Recently my ex called while I was making dinner and told me he wants to take our 13 year-old son to China for a week. He might as well have said he was taking up belly dancing. That’s how random, strange, and unexpected this was. I didn’t have time to process the idea, and mumbled something along the lines of “Uh… that would be cool, I guess.” By the time I gathered my thoughts enough to pose some questions and concerns, he had bought tickets to travel during a school week and over my parenting days. I’m not allowed to change my mind, he says, and if he has to pay $1,000 to change plans it will be my fault.
What just happened?
Putting aside his usual bullying and grandiosity, I had forgotten to ask myself:
1. Am I responding or reacting?
It’s been five years since our divorce, but in that time I’ve learned to protect myself by making sure I respond in the manner and timing that best serves me. That means that I treat negotiations as business agreements, via email. When he called, I should have asked him to send his idea in writing. All I can say is that I suffered temporary amnesia, and that lead to reaction.
Reaction equals losing power. Responding equals reclaiming power.
2. Do I have my facts straight?
I immediately assumed that my ex can’t take our son out of the country without my permission, but when I checked our parenting agreement, I saw that he only needs written permission from me the first 24 months following the divorce. Wow. That shocks me, but there it is, in black and white. Gathering the facts gave me time to gather my thoughts enough to tackle a bigger issue:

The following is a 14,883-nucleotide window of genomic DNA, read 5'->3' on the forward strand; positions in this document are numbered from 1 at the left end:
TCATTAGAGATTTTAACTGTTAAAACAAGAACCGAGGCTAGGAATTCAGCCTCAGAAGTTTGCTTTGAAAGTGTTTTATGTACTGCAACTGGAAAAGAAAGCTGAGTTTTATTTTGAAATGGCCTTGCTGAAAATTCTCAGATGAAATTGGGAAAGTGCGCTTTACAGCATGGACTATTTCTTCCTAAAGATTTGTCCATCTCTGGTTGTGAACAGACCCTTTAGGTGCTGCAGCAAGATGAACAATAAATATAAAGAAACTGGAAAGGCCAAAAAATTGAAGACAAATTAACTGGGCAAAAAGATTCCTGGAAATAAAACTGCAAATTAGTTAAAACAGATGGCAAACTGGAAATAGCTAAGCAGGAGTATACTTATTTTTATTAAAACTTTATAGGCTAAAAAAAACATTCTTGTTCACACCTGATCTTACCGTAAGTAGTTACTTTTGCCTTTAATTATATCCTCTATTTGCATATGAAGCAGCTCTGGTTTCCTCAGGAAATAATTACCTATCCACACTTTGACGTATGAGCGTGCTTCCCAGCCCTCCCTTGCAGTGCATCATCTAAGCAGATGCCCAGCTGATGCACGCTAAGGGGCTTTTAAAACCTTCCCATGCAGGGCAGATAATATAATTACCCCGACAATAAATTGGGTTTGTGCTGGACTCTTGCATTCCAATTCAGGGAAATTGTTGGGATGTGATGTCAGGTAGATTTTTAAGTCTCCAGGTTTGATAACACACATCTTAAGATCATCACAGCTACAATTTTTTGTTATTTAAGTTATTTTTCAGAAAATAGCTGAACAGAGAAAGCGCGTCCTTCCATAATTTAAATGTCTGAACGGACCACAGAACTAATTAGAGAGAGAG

3. Am I complete?
This is the question at the center of it all. It’s the juicy one, the meat inside the sandwich. Everything revolves around my ability to get quiet, tune into, and take responsibility for my inner world. What are my motivations? Is this about me or my son? Am I fighting for the sake of fighting? Am I settling an old score? Am I just bored, lonely, or missing the drama? I need to look at whether I’m feeding myself what I need rather than entering into a “hungry” exchange with my ex.
4. Is my request clear?
I’ve found this to be one of the hardest things to pin down. Of course I’m being clear! Aren’t I? Isn’t it obvious what any reasonable person would do in this situation?
No. Remember, they’re from Mars. And while I have mostly stopped trying to understand the way my ex thinks, I find that I still expect him to understand me. Sometimes it annoys me to have to boil things down to their bones, but what I’ve learned is that it gets results, and it’s made me stronger, more direct, and more powerful.
In the case of the China trip, my objection boils down to the fact that our son has some emotional and therapeutic needs that haven’t been addressed. Rather than have him globe-trot for a week, I would like to see him better prepared for his everyday challenges. My request then becomes clear: I want him to see a therapist.
5. Can I find power in any outcome?
By mentally playing through several scenarios, I can be prepared for anything. Otherwise, I may end up reacting, and that starts the whole loop all over again. Most often I find that once I’ve clarified my objective, my ex’s actions become almost beside the point.
In this situation, I make a decision to schedule my son for bio-feedback. It’s something I’ve considered for a long while, and I’m finally taking action. I’ve found my power, regardless of what my ex chooses to do, and in the process, I’m empowering my son.
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